FREE USPS Shipping on US Domestic orders of $50 or more.

Christensen - Sovereignty of God Bundle

(You save $28.98 )
(1 review) Write a Review

What About Evil?

Reconciling the existence of God and evil has been a long-standing conundrum in Christian theology, yet a philosophical approach—rather than a theological one—dominates the discussion. Turning to the Bible’s grand storyline, Scott Christensen examines how sin, evil, corruption, and death fit into the broad outlines of redemptive history. He argues that God’s ultimate end in creation is to magnify his glory to his image-bearers, most notably by defeating evil through the atoning work of Christ.

Read Chapter One


Table of Contents:

Foreword by D. A. Carson

1. Introduction: The Problem of Evil

2. Theodicy and the Crisis of Our Secular Age

3. Probing the Darkness

4. Justifying the Ways of God

5. Guarding the Sacred Treasure of Free Will

6. Working for the Greater Good

7. The Transcendent Author of History

8. Walking through the Bible’s Dark Forest

9. The Challenge of Moral Responsibility

10. Everybody Loves a Good Ending

11. The One True Story

12. The Fortunate Fall and God’s Greatest Glory

13. God’s Redemptive Glory in Scripture

14. The Peerless Redeemer

15. The Suffering Redeemer

16. The Cosmic Redeemer

17. The Grace-and-Glory Effect

Appendix: Sullied by Supralapsarianism?



Scott Christensen (MDiv, The Master's Seminary) is the author of What about Free Will? He worked for nine years at the award-winning CCY Architects in Aspen, Colorado: several of his home designs were featured in Architectural Digest magazine. Called out of this work to the ministry, he graduated with honors from seminary and now serves as the associate pastor of Kerrville Bible Church in Kerrville, Texas.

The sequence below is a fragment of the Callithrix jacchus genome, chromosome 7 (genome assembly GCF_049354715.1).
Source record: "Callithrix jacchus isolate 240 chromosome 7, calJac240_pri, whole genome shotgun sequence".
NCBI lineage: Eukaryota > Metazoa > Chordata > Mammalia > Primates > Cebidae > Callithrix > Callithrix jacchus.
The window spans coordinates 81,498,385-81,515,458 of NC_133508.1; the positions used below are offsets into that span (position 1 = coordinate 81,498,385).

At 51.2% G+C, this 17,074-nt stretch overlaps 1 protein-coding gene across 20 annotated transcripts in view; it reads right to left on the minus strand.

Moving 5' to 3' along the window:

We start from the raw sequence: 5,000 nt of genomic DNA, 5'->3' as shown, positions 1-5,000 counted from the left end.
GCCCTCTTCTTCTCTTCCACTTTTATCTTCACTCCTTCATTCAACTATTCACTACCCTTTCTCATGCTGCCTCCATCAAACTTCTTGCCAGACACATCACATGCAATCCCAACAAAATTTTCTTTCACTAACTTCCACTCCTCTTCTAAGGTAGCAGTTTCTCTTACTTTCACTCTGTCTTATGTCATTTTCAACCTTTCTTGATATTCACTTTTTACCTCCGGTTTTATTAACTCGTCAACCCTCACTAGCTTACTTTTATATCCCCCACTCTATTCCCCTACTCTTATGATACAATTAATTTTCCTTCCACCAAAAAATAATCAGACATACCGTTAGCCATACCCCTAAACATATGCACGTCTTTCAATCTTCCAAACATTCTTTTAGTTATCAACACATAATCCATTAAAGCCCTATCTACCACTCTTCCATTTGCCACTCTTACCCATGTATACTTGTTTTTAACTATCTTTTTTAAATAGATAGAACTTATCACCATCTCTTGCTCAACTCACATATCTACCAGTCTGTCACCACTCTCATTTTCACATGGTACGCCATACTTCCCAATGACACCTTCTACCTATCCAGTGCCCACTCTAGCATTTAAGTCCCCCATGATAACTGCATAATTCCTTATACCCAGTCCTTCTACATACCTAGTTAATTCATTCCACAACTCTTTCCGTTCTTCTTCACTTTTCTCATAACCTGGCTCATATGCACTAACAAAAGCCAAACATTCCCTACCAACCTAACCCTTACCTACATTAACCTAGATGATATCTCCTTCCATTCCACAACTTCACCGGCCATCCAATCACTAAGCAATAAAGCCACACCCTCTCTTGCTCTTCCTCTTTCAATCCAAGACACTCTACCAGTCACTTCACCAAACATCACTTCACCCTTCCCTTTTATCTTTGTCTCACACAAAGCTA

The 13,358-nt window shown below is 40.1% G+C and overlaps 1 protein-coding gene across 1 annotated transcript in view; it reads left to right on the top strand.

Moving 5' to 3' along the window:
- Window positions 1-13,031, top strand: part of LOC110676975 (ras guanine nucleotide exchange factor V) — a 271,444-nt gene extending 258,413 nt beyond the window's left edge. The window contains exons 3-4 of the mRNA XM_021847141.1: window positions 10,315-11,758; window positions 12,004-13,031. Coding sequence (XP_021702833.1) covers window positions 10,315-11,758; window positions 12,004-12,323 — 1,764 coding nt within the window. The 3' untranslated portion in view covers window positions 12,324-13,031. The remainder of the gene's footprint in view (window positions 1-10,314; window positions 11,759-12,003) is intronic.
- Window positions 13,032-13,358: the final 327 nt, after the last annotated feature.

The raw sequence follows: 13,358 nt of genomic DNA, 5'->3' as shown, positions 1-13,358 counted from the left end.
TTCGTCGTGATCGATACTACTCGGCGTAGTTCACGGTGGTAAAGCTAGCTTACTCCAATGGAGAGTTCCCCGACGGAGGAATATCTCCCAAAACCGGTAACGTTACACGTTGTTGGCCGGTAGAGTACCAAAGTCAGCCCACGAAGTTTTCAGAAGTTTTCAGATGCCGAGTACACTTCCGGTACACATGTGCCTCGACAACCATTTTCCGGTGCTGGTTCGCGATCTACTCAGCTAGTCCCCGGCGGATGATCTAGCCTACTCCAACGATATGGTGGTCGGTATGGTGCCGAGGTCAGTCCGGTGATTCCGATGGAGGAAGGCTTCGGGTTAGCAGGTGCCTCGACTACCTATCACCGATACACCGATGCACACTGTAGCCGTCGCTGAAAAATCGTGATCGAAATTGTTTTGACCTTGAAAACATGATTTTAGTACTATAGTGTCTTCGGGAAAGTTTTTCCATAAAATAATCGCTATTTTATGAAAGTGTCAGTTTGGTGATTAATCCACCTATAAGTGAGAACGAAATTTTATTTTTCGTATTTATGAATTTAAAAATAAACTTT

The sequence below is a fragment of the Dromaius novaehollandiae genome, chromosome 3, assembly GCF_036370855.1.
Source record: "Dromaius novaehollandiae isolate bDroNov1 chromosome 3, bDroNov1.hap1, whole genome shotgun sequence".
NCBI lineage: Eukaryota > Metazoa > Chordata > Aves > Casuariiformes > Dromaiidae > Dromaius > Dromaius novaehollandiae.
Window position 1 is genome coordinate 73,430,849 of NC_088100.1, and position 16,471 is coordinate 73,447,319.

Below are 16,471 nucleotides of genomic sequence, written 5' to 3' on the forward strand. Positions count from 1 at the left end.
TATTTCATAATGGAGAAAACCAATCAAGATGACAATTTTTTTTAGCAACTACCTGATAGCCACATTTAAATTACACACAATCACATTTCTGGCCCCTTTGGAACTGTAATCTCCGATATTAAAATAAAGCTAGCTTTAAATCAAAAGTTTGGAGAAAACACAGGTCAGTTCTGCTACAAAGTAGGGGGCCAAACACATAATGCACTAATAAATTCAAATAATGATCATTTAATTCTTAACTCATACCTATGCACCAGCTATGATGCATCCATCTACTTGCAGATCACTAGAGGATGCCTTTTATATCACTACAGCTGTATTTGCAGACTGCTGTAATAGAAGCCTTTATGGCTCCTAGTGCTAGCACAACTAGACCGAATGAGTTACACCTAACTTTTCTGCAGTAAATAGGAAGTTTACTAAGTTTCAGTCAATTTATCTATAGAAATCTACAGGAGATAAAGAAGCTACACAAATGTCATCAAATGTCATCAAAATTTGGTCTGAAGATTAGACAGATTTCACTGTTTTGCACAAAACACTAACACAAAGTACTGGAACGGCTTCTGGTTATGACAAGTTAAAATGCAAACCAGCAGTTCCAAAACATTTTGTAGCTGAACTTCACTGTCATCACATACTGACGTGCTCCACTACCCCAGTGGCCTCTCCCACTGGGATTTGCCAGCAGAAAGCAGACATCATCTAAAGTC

“Scott Christensen has a real gift for answering difficult theological questions plainly, thoroughly, and above all biblically—with colorful, engaging writing that readers at practically any level can easily comprehend and learn from. If you’re troubled by the question of why a good and omnipotent God would create a universe that includes evil—or if you are a Christian struggling to explain the problem of evil to someone else—you will greatly benefit from this book.” — John MacArthur, Pastor-Teacher, Grace Community Church, Sun Valley, California; Chancellor Emeritus, The Master’s University and Seminary 

“Christians take the problem of evil more seriously than anyone else. This book avoids simplistic philosophical solutions. Instead, the author appreciates that the historical fact of Christ’s incarnation, life, death, resurrection, and return provides the only hope when we just don’t know all the answers.” — Michael S. Horton, J. Gresham Machen Professor of Systematic Theology and Apologetics, Westminster Seminary California 

“Christensen gets beyond the more traditional approaches to the problem [of evil] by reminding us that God’s wisdom pervades everything he ordains so that the very existence of evil serves his purpose of maximizing goodness and glorifying himself. Of course, Romans 8:28 and other verses say that this is true. But Christensen shows us how it is true. . . . I commend this book to readers who seek a serious and thoughtful treatment of this issue.” — John M. Frame, Professor of Systematic Theology and Philosophy Emeritus, Reformed Theological Seminary, Orlando